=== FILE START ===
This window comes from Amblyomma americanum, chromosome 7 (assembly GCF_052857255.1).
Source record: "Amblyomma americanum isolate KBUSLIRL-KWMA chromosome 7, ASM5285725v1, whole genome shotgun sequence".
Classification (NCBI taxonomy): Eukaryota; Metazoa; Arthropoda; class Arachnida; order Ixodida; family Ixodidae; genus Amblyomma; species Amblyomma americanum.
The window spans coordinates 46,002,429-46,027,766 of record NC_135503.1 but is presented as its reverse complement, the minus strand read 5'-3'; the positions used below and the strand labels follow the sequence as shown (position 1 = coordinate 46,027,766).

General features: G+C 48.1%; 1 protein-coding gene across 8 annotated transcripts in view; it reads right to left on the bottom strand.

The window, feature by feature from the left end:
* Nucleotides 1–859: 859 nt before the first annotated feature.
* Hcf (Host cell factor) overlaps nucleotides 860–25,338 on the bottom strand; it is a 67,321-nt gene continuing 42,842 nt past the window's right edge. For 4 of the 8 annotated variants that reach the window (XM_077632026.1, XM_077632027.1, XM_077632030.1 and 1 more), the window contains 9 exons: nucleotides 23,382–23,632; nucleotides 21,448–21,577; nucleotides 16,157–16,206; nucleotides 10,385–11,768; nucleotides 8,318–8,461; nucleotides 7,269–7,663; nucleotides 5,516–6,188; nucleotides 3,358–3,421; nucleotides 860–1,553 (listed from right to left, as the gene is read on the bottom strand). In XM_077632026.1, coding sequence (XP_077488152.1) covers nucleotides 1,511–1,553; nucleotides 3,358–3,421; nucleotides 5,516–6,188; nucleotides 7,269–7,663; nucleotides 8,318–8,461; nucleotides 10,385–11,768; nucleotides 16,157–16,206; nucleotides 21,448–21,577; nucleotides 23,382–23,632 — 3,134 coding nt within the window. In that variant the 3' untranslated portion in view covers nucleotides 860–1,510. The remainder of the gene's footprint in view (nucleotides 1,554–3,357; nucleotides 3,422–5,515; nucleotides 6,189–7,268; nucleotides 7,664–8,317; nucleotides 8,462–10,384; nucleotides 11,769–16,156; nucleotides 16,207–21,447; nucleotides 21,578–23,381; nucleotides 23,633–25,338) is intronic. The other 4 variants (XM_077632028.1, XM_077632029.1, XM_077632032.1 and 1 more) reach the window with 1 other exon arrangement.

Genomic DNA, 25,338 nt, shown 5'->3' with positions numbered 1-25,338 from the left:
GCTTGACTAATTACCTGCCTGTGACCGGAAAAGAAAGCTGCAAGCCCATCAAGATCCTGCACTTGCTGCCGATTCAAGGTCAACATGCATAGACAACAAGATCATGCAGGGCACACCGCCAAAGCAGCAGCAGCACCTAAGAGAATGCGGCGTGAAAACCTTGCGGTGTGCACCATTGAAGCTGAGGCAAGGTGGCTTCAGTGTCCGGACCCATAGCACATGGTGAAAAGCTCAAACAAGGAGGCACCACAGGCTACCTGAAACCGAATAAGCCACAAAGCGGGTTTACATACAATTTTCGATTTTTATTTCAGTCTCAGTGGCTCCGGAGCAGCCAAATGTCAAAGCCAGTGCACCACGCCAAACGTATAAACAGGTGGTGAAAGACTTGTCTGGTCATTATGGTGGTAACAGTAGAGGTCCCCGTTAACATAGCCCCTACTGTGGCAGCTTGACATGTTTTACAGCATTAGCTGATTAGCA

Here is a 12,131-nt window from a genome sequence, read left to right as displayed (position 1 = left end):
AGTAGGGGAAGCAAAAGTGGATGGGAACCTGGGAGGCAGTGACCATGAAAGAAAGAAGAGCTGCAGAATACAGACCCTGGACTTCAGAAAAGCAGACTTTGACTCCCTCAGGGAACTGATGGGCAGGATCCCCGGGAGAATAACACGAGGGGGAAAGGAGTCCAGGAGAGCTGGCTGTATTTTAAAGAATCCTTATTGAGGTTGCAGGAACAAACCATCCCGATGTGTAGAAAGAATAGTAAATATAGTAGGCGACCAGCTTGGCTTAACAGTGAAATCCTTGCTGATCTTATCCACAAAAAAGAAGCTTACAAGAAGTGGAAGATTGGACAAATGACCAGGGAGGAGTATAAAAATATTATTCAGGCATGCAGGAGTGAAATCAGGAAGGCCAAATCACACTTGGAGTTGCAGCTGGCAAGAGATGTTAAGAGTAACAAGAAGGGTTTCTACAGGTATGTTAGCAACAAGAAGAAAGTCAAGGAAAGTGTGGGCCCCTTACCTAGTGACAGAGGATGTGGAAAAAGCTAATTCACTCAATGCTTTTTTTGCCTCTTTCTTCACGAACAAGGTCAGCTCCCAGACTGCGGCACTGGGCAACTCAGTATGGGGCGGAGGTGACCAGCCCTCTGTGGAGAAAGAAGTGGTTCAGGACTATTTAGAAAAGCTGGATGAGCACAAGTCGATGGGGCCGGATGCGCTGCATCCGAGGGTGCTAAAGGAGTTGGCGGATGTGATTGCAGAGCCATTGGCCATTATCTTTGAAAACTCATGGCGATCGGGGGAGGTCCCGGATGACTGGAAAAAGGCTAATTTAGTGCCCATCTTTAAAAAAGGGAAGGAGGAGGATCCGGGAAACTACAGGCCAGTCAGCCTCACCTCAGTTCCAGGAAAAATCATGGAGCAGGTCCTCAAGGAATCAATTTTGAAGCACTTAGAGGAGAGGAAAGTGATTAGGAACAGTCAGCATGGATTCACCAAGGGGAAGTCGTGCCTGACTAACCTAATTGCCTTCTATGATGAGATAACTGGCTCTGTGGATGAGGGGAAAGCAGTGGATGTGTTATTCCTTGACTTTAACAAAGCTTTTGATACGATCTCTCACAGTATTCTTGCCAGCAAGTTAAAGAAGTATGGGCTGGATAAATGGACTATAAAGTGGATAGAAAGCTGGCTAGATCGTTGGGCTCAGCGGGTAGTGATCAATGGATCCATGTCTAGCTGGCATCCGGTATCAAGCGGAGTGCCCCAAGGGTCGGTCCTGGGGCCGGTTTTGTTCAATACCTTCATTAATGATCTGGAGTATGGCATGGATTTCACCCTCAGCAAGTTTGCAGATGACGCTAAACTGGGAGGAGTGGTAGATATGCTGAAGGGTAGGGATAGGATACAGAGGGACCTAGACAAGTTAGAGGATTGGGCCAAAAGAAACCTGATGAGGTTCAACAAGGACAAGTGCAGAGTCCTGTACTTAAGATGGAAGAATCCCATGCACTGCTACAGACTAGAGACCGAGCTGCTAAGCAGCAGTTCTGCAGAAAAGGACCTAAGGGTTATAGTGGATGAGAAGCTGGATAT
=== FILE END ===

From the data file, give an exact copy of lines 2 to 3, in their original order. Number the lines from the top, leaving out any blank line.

Source record: "Amblyomma americanum isolate KBUSLIRL-KWMA chromosome 7, ASM5285725v1, whole genome shotgun sequence".
Classification (NCBI taxonomy): Eukaryota; Metazoa; Arthropoda; class Arachnida; order Ixodida; family Ixodidae; genus Amblyomma; species Amblyomma americanum.